I think I've touched on this in another post before, but glitches exist in other Zelda games that allow you to get to the final boss exceedingly quickly. The existence of such glitches does not alter the experience of those who don't want to exploit it. In the same way, despite me never wanting to go straight to Ganon in BotW, I'm glad that a method to do so exists for those that would want to play the game in such a way. I appreciate that level of freedom and hope that games in the future find bigger and better ways of using this technique alongside others that would facilitate more in-depth stories and character development.
 

Jirohnagi

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God no, i hated that in BOTW made the entire game inconsequential, they'd just spawn all 4 bosses in before fighting the "calamity" and it just rendered the entire world pointless. Hell it made the ending of the game pointless the final boss was weak as hell as a consquence of being able to go straight to him.

Personally i wish they'd give us an option to refight bosses in say shrine of resurrection (like how in OOT3D resting in Child links bed will let you boss rush) and actually make it so the final boss is it as in the game doesn't just reload right before the final boss and act as if nothing happened and give us some goddamn post game
 
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I dispute the statements about the world evolving. The final boss was different depending on how the world evolved. You got all 4 blights plus the final boss if you went straight there. As you explored and conquered divine beasts the final conflict changed.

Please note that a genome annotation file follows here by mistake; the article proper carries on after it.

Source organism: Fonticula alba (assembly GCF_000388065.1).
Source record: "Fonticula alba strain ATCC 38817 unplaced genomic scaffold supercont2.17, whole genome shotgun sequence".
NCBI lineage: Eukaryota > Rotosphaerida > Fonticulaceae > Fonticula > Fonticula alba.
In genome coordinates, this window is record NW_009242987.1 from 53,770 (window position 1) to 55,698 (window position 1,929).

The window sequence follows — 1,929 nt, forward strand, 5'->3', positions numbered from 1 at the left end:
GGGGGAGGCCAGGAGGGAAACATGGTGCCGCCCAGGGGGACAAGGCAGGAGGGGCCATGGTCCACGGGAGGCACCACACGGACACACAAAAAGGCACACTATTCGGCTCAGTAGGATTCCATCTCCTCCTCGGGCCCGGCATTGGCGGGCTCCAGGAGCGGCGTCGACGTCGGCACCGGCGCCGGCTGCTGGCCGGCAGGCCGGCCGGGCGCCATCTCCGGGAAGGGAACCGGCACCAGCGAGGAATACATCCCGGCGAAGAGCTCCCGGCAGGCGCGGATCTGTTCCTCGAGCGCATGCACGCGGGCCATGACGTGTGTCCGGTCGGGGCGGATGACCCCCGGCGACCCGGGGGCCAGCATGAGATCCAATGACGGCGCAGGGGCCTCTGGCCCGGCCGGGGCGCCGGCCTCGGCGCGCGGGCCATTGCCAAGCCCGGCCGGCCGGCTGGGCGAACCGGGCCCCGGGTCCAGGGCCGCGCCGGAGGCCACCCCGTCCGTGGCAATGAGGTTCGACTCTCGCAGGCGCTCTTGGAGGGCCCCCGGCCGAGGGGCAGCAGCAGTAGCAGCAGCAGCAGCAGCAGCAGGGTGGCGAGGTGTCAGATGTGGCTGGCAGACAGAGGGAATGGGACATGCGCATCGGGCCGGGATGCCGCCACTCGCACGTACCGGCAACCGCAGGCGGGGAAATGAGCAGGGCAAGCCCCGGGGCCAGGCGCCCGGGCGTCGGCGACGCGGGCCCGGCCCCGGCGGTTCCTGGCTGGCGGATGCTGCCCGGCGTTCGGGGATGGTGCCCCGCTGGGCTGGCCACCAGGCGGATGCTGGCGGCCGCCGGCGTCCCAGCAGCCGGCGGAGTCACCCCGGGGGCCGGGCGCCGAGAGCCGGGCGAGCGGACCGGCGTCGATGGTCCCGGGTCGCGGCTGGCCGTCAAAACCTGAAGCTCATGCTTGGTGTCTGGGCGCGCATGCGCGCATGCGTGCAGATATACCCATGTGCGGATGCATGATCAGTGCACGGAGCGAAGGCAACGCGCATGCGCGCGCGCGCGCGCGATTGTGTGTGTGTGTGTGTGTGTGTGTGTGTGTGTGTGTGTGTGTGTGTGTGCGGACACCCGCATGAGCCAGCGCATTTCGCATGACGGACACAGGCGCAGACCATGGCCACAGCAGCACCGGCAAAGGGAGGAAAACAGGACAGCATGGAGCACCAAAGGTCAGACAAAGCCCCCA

Also entering the castle and climbing to the top was a challenge enough. I found that when I went into certain areas and was underprepared I was more motivated to explore. I have no problem with the developers opening a final challenge early on, but make it difficult to achieve, and change the experience based on how someone plays the game.

Speed runners are always going to look for an exploit. They want a different experience. They want to find glitches and exploits in order to get to the end fast and generally find that story gets in the way.
 

Azure Sage

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It didn't affect my feelings on the game in the slightest, because you don't have to do that. Complaining that you can do this is the same as complaining about difficulty level options in games. There's no one holding a gun to your head and making you play the game that way. I really liked that you could try to challenge yourself to take on the final boss that early. Building up your arsenal to your liking and thinking creatively to succeed is a big part of what makes BotW so much fun. I did a playthrough where I avoided every shrine, tower, and beast possible and limited myself only to melee weapons. The run consisted of me wandering the world building up my collection of weapons to prepare myself for the boss gauntlet. That was a lot of fun. It was still a meaningful experience even though the only story bit I did was the final boss. There's still plenty of great and meaningful content you can do other than the final boss, so calling the rest of that inconsequential just because there's no set order in doing them is kind of short-sighted in my opinion. A game is a lot more than its story.
 
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Itd be cool if they could deconstruct this trope. For instance you can go straight to fight mummy ganondorf or you can hit a few shrines (or their equivalent) to build up hearts and stamina but when you get to the raised Hyrule castle and you beat mummy ganondorf he is revealed to have the triforce of power: which he uses to raise seven towers (actual dungeons) that give him the power to revert to his normal form (not mummified) and kidnap Zelda before kicking link out the door. Then he is really OP and you have to find seven sages and conquer the seven temples to actually beat him. That way you kind of get the best of both worlds.